Economic Research Forum (ERF)

Patrycja Klusak

Author

Patrycja Klusak
Lecturer in Banking and Finance at University of East Anglia

Patrycja Klusak is a Lecturer in Banking and Finance at University of East Anglia and an Affiliated Researcher at Bennett Institute for Public Policy at the University of Cambridge. Her research investigates the behaviour and regulation of credit ratings agencies (CRAs), and their effects on financial systems. Her work evaluates the extent to which regulations achieve their aims, or whether they lead to unintended consequences. Her research also examines the relationship between firms’ financial flexibility and their ratings, the extent of herding behaviour by CRAs, potential conflicts of interests in the CRA industry, and the effect of environmental, social, and governance (ESG) metrics on firm ratings. Her interdisciplinary work combines climate science and environmental economics with her expertise in empirical banking and applied econometrics to investigate how climate change risks have and could affect sovereign ratings. Dr Klusak holds a PhD in Accounting and Finance and a BA in Banking and Finance from Bangor University, and an MPhil in Real Estate Finance at Cambridge University.

Content by this Author

Climate finance: poorer countries need it as a matter of urgency

Climate change will shrink the economies of rich, poor, hot and cold countries alike, and will make it more difficult and more expensive to raise the finance needed to decarbonise in the future. This column, which originally appeared on The Conversation website, argues that the cost of early action is far cheaper than the cost of delayed action. Mobilising climate finance is a win-win for both the developed and developing economies.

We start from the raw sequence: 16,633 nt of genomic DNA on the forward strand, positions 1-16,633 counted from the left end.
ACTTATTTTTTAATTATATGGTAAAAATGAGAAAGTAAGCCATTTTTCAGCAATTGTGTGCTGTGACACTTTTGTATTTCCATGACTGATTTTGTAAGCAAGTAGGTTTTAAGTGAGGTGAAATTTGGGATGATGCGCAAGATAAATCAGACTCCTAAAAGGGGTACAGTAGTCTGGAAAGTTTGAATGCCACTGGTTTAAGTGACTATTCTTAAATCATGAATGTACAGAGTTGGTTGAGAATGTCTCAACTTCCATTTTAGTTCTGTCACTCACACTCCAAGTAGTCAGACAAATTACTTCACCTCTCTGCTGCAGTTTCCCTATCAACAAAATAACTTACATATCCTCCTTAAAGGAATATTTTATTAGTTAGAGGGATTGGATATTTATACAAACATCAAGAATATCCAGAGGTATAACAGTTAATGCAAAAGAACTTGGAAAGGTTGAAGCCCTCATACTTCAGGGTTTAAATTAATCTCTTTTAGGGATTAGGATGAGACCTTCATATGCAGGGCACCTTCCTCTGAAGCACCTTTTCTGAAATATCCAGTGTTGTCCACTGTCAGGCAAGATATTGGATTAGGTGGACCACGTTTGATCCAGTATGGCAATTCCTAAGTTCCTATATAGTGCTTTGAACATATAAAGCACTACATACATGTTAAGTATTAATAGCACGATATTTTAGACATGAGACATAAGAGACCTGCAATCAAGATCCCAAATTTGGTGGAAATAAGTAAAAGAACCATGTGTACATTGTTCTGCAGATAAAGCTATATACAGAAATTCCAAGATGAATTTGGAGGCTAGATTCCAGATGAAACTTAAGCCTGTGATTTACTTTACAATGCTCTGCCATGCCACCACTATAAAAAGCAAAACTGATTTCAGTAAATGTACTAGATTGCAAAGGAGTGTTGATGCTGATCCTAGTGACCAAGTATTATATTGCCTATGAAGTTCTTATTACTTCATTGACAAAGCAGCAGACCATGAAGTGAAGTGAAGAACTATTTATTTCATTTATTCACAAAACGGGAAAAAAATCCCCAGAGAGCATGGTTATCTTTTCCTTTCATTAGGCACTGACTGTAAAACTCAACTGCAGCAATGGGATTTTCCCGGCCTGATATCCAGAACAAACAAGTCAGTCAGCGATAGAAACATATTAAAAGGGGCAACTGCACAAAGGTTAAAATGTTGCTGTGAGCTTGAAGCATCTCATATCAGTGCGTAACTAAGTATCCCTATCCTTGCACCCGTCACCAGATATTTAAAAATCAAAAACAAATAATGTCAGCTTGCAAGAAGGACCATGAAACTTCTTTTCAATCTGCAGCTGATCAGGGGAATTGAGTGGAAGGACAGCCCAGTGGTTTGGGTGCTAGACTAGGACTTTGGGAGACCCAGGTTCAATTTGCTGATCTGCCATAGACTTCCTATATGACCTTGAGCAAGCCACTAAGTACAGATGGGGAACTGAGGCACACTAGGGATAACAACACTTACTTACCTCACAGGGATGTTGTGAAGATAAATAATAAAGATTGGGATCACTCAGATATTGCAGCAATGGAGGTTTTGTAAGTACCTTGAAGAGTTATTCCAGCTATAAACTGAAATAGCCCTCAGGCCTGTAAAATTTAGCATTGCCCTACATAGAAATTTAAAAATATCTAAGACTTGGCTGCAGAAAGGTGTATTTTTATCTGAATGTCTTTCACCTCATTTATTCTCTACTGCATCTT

Rising temperatures, melting ratings

Enthusiasm for ‘greening the financial system’ is welcome, but does the explosion of ‘green’ finance indicators reflect the science? This column reports research that uses artificial intelligence to construct the world’s first ‘climate smart’ sovereign credit rating. The results warn of climate-driven downgrades as early as 2030.

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Egypt’s care economy needs to address deteriorating working conditions

A robust and high-quality care economy is critical for supporting women’s employment – as both an employer of women and a mechanism for redistributing unpaid care work to the market. Yet in Egypt, despite national goals of expanding care services, employment in the sector has been shrinking, while becoming increasingly privatised. As this column reports, care jobs have also experienced worsening conditions of work, including reduced formality and the emergence of a pay penalty for care workers.

Unemployment among young women in GCC countries

The average rate of unemployment among young women in the high-income countries of the Gulf Cooperation Council (GCC) is far higher than the equivalent for young men. This column reports new evidence on the extent to which flexible labour markets, in the context of a generous social contract, can reduce female youth unemployment rates in the region.

Boosting trade through flexible rules of origin in preferential agreements

Rules of origin are critical components of preferential trade agreements designed to stop products coming in under insufficient transformation or through the partner that applies the lowest tariff. But in practice, these rules are often needlessly complex, undoing the benefits of market access associated with trade agreements. This column reports research showing that the adoption of more flexible product-specific rules of origin within preferential agreements would give a significant boost to global trade.